*The Skeptical Review*, From the Mailbag, 1996 / November-December:
You recently sent me the first three issues for 1996, and I can hardly believe my eyes. It is so comforting to know that there are so many other people out there who have beliefs similar to my own. Thank you!
I am 21 years old and was raised Catholic. I live in a small religious town in the middle of the bible belt. People my age go to church functions for fun, families give a percentage of each paycheck to their churches, and even go to church to vote! About five years ago, I decided the Catholic religion was a joke and set out to find the truth about God and the "right" religion for me. After reading the bible and applying some common sense, I came to the conclusion that all religions are basically the same and God does not exist. This was a great relief to me, and I have been (happily) an atheist ever since. In fact, I am kind of embarrassed that I believed in something for so long just because other people told me to.
When I told my family that I no longer believed in God, they said I was going through a phase, rebelling, etc. and assured me that I would snap out of it when I grew up. I hope they're not holding their breaths.
Thanks again for The Skeptical Review. I thought I was alone for so long and you have shown me differently. Enclosed is a check for a 2-year subscription.
(Name and address removed, kwh)
EDITOR'S NOTE: Letters like this are a delight to receive, and they confirm something that I have said many times: the Bible is its own worst enemy. If people would just read it and learn what is in it, more and more people would be doing exactly what Ms.--- did. At the end of my public debates, I usually say to the audiences that I hope my presence in the community has at least created an interest in reading the Bible. I then urge the people to go home and read it, because if the day ever comes when people actually read their Bibles rather than letting them be dust-collectors in their homes, there will be many more departures from the faith.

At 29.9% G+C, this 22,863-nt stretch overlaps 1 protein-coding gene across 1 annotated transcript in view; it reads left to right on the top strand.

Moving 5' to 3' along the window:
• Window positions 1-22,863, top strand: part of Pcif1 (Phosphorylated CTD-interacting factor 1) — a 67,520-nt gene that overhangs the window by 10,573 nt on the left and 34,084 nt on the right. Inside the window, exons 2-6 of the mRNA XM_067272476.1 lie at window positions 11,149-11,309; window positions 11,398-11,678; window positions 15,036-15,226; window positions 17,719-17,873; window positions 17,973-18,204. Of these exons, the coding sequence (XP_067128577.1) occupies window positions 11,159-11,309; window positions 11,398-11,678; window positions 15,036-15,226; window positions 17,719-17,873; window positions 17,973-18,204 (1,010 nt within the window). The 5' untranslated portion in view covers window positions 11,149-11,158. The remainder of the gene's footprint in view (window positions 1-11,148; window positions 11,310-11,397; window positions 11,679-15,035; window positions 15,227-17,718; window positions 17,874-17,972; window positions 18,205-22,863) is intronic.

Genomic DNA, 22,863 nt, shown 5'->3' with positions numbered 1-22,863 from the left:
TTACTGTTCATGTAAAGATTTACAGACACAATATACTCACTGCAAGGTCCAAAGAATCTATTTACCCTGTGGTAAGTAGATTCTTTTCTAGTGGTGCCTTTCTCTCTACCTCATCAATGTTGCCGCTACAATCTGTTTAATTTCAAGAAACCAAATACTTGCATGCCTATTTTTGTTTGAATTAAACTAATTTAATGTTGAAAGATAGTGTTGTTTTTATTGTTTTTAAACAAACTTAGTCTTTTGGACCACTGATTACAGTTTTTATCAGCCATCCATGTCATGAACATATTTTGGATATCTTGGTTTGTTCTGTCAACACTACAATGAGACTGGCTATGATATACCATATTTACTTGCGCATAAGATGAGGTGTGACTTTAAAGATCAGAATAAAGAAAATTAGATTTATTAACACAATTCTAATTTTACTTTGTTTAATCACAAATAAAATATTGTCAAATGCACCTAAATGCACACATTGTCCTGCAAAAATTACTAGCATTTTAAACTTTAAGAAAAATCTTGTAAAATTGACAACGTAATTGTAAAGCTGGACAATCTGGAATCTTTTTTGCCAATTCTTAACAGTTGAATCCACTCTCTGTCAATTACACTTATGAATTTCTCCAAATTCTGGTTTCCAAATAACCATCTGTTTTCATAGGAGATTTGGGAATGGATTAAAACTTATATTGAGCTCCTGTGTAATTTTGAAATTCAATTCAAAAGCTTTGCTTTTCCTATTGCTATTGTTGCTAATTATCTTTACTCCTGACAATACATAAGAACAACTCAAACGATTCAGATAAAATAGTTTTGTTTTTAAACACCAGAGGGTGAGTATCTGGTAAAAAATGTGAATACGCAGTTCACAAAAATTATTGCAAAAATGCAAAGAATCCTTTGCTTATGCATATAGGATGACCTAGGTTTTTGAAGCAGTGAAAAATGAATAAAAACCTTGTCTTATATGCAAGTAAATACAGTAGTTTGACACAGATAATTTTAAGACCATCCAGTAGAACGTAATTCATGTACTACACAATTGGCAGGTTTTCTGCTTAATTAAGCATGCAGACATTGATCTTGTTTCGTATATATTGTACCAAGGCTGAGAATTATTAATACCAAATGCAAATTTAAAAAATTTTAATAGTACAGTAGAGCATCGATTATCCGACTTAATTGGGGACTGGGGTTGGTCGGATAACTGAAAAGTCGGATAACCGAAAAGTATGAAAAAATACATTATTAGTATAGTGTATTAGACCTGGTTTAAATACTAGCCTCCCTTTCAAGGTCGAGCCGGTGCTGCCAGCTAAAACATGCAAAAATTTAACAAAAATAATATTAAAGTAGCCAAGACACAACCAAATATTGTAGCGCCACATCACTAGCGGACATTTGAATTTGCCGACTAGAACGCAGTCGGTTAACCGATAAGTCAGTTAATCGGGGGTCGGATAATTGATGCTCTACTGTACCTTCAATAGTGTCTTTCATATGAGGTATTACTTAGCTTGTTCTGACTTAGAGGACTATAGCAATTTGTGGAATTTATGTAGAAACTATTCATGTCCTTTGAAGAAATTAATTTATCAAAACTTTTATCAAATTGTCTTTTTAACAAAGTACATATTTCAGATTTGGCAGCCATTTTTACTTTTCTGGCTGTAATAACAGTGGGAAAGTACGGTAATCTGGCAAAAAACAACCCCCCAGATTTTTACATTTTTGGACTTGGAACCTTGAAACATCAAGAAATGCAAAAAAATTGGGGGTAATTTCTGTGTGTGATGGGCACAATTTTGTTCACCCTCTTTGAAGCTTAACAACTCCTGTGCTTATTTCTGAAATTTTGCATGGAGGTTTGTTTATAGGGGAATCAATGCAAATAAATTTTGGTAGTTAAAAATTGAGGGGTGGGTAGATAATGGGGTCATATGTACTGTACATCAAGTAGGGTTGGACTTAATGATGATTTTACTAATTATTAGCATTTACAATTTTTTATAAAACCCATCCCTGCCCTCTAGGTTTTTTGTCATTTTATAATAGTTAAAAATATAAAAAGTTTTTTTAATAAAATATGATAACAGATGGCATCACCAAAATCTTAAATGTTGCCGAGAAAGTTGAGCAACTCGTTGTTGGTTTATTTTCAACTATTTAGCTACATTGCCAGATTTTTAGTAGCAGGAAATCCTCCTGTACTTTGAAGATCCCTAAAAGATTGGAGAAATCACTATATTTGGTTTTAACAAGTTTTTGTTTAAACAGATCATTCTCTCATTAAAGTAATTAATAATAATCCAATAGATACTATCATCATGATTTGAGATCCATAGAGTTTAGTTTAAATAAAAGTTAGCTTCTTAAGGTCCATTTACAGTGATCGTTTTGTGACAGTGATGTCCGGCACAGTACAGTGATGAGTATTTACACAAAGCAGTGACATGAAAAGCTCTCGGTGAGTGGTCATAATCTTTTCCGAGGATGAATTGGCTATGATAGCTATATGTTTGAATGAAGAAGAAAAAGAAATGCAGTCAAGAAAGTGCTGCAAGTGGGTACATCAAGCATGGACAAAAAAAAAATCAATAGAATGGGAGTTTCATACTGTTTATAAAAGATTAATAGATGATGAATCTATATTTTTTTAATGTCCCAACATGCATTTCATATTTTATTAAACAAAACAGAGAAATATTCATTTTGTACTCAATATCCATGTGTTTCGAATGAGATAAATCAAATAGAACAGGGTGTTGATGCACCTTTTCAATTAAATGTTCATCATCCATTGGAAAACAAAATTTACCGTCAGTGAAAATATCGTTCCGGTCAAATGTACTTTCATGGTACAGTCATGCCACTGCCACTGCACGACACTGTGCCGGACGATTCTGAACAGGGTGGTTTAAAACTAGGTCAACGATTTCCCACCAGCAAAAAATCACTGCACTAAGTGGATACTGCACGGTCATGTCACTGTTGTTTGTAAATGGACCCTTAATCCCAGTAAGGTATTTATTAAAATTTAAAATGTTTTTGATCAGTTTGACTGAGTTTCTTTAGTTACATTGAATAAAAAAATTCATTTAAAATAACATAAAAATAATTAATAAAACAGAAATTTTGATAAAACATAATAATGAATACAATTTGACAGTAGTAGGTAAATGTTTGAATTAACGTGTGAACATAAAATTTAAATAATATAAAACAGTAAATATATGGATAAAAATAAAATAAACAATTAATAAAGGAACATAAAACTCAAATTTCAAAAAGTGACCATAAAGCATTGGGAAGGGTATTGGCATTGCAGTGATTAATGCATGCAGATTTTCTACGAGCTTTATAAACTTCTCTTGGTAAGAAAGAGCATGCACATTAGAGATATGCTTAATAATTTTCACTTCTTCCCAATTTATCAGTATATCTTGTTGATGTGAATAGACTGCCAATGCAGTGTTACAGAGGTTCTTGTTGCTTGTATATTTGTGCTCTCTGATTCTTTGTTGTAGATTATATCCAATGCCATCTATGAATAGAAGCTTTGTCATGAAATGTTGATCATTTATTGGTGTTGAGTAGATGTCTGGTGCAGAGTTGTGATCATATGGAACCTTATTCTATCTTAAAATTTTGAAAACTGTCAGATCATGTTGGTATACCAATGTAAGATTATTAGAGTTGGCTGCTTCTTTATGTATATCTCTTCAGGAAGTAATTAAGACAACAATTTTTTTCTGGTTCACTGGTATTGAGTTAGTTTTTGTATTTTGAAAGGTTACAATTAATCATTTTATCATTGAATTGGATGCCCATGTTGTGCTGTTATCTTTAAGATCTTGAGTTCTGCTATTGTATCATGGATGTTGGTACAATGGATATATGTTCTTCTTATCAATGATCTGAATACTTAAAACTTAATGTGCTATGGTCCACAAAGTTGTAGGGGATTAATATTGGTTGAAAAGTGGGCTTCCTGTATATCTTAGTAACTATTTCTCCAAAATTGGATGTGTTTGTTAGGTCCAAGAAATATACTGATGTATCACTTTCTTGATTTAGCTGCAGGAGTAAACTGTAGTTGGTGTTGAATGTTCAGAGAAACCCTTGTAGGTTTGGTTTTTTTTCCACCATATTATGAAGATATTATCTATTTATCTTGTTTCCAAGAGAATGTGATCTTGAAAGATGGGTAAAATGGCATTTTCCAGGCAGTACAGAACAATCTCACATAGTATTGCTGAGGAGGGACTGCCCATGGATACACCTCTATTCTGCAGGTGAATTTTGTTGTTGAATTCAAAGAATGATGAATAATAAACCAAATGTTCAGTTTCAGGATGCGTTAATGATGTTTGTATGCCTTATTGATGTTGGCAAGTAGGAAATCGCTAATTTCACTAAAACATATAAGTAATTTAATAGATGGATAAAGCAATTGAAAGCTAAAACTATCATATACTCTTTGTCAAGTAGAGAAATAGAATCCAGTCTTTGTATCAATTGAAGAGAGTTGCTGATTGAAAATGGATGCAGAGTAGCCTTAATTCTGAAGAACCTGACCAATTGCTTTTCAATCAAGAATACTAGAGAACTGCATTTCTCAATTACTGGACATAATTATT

In people like Ms.---, I also see hope for the future. If any substantial change is to happen in religious thinking, it will have to come through her generation. Those who are my age are usually too set in their ways to change, but the young are almost always the ones responsible for changes in society. I really can't imagine people her age and younger growing up in a highly technological society and yet continuing to believe primitive superstition and nonsense. The Internet Infidels is an organization made up primarily of people who went through high school and college during the computer age, and their work on behalf of freethought on the internet will surely bring about profound changes in religious thinking.
I can certainly understand Ms.---'s embarrassment when she reflects on what she used to believe. That is a perfectly normal reaction, which everyone who has been down that road experiences. How would she like to know that she spent 12 years of her life preaching religious nonsense, as I did? Now, that's really embarrassing!